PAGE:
Opi­oid cri­sis hit­ting ru­ral com­mu­ni­ties in Mary­land hard­est.

The Washington Times Daily - - FRONT PAGE -

DEN­TON, MD. | If there is one hope­ful thing about Mary­land’s opi­oid cri­sis, it’s that no one is deny­ing the ob­vi­ous.

“Very hon­estly, noth­ing is work­ing,” says Fred­er­ick County Sher­iff Chuck Jenk­ins. “It’s un­like any­thing we’ve ever seen.”

For ru­ral ar­eas, where com­mu­ni­ties are small and the stigma is large, opi­oids can be par­tic­u­larly in­sid­i­ous. The man who jumped out of the mov­ing am­bu­lance af­ter get­ting re­vived by nalox­one might be an old high school class­mate. The woman sell­ing drugs at the hos­pi­tal to fel­low ad­dicts could be the lit­tle sis­ter of a good friend.

The epi­demic is also a se­ri­ous drag on gov­ern­ment and med­i­cal re­sources in places where bud­gets al­ready are stretched.

But while the opi­oid cri­sis ap­pears to be kick­ing Mary­land’s ru­ral pop­u­la­tions while they’re down, the sil­ver lin­ing might be in the size and in­her­ent close­ness of those com­mu­ni­ties, which are be­gin­ning to co­or­di­nate ef­forts to com­bat opi­oids in ways that sim­ply aren’t pos­si­ble in the state’s more pop­u­lated coun­ties.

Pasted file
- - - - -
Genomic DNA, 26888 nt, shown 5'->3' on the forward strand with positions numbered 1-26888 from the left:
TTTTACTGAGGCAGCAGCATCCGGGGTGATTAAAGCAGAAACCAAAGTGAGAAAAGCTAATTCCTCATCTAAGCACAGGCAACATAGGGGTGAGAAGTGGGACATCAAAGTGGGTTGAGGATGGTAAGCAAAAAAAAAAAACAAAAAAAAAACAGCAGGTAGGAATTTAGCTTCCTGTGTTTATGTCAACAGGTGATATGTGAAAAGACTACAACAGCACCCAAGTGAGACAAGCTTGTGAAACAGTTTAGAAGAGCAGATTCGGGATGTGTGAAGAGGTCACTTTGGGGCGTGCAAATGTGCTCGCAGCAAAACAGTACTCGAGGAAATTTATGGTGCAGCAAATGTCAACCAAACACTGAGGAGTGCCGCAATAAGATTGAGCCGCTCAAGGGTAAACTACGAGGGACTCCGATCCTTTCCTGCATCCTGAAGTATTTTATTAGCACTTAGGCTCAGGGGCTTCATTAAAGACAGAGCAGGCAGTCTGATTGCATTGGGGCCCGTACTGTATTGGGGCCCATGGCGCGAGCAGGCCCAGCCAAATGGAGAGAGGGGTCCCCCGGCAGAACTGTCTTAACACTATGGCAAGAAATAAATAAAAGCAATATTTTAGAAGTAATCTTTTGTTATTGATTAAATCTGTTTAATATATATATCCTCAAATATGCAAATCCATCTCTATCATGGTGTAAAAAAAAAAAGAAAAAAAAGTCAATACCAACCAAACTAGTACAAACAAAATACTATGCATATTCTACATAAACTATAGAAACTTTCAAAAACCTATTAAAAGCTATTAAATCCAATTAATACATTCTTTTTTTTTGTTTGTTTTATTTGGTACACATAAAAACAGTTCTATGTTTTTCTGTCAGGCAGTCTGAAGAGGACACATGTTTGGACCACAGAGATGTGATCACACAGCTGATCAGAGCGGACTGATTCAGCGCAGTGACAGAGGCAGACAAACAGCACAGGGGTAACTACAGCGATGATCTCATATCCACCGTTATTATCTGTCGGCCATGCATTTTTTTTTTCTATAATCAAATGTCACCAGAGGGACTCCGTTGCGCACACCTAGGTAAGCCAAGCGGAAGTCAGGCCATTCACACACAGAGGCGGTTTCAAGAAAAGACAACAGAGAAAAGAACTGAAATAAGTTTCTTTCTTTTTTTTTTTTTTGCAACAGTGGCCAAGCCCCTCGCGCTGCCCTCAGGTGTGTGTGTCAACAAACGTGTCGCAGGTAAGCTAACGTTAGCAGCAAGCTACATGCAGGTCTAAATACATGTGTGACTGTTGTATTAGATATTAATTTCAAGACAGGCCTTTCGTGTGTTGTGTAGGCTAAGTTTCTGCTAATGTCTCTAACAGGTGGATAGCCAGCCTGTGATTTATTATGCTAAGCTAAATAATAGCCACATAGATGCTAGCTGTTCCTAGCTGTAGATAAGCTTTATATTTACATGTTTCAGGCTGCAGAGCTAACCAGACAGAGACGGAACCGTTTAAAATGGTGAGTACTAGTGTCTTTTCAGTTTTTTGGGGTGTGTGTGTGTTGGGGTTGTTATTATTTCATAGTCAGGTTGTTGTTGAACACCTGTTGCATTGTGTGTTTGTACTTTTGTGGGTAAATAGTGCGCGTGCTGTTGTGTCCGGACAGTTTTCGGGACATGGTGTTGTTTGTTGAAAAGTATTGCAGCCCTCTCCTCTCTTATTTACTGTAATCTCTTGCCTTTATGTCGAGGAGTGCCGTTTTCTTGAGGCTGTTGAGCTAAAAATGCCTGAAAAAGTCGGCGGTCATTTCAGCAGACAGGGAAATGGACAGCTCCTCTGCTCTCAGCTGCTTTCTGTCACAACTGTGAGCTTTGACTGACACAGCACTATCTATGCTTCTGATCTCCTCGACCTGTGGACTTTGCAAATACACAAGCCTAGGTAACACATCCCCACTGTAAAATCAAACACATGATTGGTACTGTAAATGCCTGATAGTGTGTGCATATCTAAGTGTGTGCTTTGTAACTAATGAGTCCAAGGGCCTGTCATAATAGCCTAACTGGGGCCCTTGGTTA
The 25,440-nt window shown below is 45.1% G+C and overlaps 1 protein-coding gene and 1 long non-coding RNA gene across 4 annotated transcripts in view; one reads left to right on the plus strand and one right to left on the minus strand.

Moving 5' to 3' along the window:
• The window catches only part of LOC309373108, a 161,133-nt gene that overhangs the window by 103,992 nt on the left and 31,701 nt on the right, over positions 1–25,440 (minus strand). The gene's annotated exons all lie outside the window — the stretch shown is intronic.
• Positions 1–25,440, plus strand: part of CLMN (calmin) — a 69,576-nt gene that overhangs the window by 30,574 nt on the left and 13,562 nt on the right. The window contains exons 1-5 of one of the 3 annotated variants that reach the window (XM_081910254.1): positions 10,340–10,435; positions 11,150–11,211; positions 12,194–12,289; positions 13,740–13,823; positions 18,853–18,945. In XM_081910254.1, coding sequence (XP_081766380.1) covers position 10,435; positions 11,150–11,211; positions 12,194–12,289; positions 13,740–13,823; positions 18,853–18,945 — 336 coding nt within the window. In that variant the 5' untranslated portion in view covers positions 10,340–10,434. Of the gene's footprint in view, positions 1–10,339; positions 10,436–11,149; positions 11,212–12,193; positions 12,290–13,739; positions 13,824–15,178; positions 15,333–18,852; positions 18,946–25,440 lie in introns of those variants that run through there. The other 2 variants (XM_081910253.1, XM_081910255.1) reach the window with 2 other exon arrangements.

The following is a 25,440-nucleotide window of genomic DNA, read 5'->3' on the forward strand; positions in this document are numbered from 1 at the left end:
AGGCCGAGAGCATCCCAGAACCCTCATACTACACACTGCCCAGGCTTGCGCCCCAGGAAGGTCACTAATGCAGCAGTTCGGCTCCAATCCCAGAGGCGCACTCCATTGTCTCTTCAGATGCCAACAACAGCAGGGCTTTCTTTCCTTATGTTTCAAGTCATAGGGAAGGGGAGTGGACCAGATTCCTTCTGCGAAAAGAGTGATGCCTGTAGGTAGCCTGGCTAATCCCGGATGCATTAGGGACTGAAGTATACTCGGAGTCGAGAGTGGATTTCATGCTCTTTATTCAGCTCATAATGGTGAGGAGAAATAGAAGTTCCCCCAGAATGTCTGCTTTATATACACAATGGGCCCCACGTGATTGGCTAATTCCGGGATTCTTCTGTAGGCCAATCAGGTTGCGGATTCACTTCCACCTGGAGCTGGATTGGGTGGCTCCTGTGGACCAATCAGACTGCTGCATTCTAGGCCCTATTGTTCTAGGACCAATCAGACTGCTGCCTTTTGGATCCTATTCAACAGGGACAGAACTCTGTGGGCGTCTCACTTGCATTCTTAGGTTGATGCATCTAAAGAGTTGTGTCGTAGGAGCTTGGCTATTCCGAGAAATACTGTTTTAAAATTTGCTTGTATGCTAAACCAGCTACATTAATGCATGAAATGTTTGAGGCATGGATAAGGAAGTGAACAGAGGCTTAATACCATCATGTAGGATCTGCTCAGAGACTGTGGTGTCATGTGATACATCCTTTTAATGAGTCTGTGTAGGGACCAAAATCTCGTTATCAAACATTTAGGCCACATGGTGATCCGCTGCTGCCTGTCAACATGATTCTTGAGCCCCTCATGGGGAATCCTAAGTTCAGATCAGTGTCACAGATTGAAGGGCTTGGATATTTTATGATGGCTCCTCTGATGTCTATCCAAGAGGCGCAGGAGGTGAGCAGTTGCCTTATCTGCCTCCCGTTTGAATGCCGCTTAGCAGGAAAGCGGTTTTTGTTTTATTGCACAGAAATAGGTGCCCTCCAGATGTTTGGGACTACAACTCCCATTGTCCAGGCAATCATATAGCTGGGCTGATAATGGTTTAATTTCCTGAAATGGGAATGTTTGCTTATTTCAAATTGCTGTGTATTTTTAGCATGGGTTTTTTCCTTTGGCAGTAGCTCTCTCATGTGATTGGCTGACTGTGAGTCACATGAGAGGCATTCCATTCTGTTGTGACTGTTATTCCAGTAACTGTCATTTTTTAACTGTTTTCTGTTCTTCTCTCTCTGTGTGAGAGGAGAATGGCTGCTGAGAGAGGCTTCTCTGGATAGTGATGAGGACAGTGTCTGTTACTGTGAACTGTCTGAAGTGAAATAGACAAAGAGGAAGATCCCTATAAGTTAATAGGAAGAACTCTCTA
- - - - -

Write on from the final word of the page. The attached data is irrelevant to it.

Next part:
“In our small area, opi­oids af­fect pretty much ev­ery fam­ily one way or another,” said Tommy Con­neely, who runs the Lost Sheep Re­cov­ery Mis­sion in Caro­line County and said he has been seven years sober from al­co­hol.

Caro­line, like other ru­ral coun­ties, is be­gin­ning to har­mo­nize their anti-opi­oid ef­forts across a wide range of pub­lic, pri­vate and faith-based groups. The county’s drug and al­co­hol abuse coun­cil in­cludes a di­verse col­lec­tion of law en­force­ment, ed­u­ca­tion, sub­stance abuse and men­tal health of­fi­cials.

And peo­ple like Mr. Con­neely, who, as an ex-cop now in­volved in faith-based re­cov­ery ef­forts, brings a wholly unique per­spec­tive.

The Caro­line drug coun­cil is in the midst of a se­ries of events hosted at vol­un­teer fire de­part­ments, where the FBI doc­u­men­tary “Chas­ing the Dragon” is be­ing shown, fol­lowed by a dis­cus­sion ini­ti­ated by for­mer ad­dicts and their par­ents.

“We found that we had a lot of fam­ily mem­bers [at­tend] who had loved ones in ac­tive ad­dic­tion who needed sup­port,” said Holly Ire­land, ex­ec­u­tive di­rec­tor of Mid-Shore Be­hav­ioral Health, a re­fer­ral and plan­ning agency that re­ceives some state fund­ing and op­er­ates in Caro­line, Dorch­ester, Kent, Queen Anne’s and Tal­bot coun­ties. “What we haven’t quite fig­ured out is how to tackle en­gag­ing the com­mu­nity that is ad­dicted.”

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